All of this makes it sound like a sad and poignant film, which it ultimately is, all the loony comedy notwithstanding. This will sound strange, but both times I’ve seen the film so far, I’ve come out of it with the sensation I used to have when I was a kid and I would take a nap in the afternoon. I always woke up feeling disoriented and melancholy, mostly because I didn’t like the sensation of having been asleep while the rest of the world was awake. What had happened while I was out? What had I missed? Caden seems to feel like that a lot, unable to get a firm grip on life as it slides past him, and it often gives the film the panicked intensity of a disconcerting dream — not a full-blown nightmare, just a vision that’s slightly “off.” Characters like Claire (Michelle Williams) and Millicent (Dianne Wiest), two of Caden’s actresses, enter and exit his life precipitously. You never know who’s going to be important and who’s going to slip out of the picture without a trace. In that respect, the film feels exactly like real life.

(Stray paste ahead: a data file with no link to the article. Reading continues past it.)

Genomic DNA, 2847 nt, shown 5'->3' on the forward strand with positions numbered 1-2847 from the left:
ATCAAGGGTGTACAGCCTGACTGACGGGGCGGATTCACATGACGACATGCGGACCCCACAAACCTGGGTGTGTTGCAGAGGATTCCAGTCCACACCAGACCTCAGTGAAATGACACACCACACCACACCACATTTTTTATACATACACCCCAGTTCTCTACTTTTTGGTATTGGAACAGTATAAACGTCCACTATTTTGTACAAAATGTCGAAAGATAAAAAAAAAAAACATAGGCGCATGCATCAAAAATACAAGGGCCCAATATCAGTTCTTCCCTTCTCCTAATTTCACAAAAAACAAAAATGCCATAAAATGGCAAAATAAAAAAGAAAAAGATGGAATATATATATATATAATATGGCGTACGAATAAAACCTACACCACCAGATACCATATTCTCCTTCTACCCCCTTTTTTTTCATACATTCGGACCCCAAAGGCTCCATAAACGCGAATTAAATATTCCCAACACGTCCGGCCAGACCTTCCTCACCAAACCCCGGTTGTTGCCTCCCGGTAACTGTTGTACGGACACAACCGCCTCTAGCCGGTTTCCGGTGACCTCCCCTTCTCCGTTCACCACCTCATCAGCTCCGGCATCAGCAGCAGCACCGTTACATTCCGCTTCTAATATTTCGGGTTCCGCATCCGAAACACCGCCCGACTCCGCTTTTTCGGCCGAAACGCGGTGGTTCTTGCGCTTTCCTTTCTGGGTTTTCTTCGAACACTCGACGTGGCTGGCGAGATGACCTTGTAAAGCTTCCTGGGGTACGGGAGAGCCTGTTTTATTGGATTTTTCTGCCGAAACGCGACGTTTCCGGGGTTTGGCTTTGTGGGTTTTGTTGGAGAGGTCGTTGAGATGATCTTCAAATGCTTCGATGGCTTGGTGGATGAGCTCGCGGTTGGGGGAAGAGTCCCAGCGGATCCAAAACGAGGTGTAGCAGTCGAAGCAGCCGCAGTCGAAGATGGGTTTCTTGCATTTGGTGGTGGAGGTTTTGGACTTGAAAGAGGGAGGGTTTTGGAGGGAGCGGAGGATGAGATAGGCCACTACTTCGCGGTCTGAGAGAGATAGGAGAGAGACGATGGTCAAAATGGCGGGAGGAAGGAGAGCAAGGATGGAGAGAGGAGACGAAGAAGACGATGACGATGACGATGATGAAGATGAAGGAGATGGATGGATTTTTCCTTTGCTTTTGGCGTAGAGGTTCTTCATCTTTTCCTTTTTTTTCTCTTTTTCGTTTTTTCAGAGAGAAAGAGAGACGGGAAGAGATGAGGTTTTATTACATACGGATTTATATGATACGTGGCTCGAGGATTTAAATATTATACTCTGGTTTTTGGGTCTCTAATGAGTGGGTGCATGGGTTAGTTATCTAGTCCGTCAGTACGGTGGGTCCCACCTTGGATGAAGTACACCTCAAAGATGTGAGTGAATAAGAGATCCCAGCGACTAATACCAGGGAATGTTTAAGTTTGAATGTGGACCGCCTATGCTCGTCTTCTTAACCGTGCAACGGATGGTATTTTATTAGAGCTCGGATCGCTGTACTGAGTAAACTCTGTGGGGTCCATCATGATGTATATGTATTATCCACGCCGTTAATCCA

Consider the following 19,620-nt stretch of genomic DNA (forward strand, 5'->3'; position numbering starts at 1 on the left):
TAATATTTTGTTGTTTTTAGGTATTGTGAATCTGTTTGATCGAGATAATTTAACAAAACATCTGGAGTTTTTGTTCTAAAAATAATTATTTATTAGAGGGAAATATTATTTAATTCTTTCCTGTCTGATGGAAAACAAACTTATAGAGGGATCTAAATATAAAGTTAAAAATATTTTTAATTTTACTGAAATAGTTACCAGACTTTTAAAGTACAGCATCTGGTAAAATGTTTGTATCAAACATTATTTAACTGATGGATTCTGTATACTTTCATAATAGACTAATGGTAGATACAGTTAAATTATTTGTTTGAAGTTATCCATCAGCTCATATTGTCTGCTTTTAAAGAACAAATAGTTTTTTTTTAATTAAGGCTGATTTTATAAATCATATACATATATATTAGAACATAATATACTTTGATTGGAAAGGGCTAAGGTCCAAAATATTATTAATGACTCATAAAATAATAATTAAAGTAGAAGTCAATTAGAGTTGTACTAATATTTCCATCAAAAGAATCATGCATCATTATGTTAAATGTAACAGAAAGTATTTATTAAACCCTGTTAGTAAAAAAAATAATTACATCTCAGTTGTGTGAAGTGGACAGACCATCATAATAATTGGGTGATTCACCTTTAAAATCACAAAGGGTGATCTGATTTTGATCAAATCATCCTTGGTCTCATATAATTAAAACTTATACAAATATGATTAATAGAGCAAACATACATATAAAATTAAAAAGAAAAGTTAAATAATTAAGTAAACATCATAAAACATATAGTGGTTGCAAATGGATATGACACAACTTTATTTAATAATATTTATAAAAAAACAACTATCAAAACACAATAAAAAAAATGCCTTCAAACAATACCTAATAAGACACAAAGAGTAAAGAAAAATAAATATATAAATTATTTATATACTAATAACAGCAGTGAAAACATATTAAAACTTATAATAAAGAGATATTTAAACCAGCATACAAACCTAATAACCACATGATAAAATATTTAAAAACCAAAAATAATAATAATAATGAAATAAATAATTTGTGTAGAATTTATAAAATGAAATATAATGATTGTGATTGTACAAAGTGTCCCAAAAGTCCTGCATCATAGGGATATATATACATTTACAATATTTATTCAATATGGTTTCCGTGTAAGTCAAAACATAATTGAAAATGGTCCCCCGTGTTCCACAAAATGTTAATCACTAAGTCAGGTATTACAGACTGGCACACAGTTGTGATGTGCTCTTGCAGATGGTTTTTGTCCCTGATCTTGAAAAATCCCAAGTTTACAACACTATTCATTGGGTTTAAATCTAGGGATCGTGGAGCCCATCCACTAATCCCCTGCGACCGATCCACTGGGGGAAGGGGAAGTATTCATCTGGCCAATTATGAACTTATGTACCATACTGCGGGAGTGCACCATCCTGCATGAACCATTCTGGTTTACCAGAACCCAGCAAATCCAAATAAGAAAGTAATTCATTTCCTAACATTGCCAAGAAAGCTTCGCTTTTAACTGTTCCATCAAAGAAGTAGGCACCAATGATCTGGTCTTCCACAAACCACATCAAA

Lots of movies employ a few quirks just so people will call them “quirky.” Kaufman is no quirk hobbyist, however. Quirkiness is so thoroughly entrenched in his writing that one assumes he comes by it naturally, without having to wedge it in. “Quirky,” for Kaufman, would be writing something ordinary and unsurprisingly. “Synecdoche” is uniformly daft, with oddness in every frame, oddness that would take multiple viewings to fully parse and appreciate. Heck, I had to see it twice just to get a handle on which elements are meaningful and which are only there for mirth’s sake. (The pink wooden box labeled “NOSE” that Caden sends to his daughter falls under the latter category, I think.) It’s an utterly brilliant film in that it evokes its intended feelings with apparent effortlessness, not like a staged, contrived snapshot but like a wholly unique piece of art.
A (2 hrs., 4 min.; )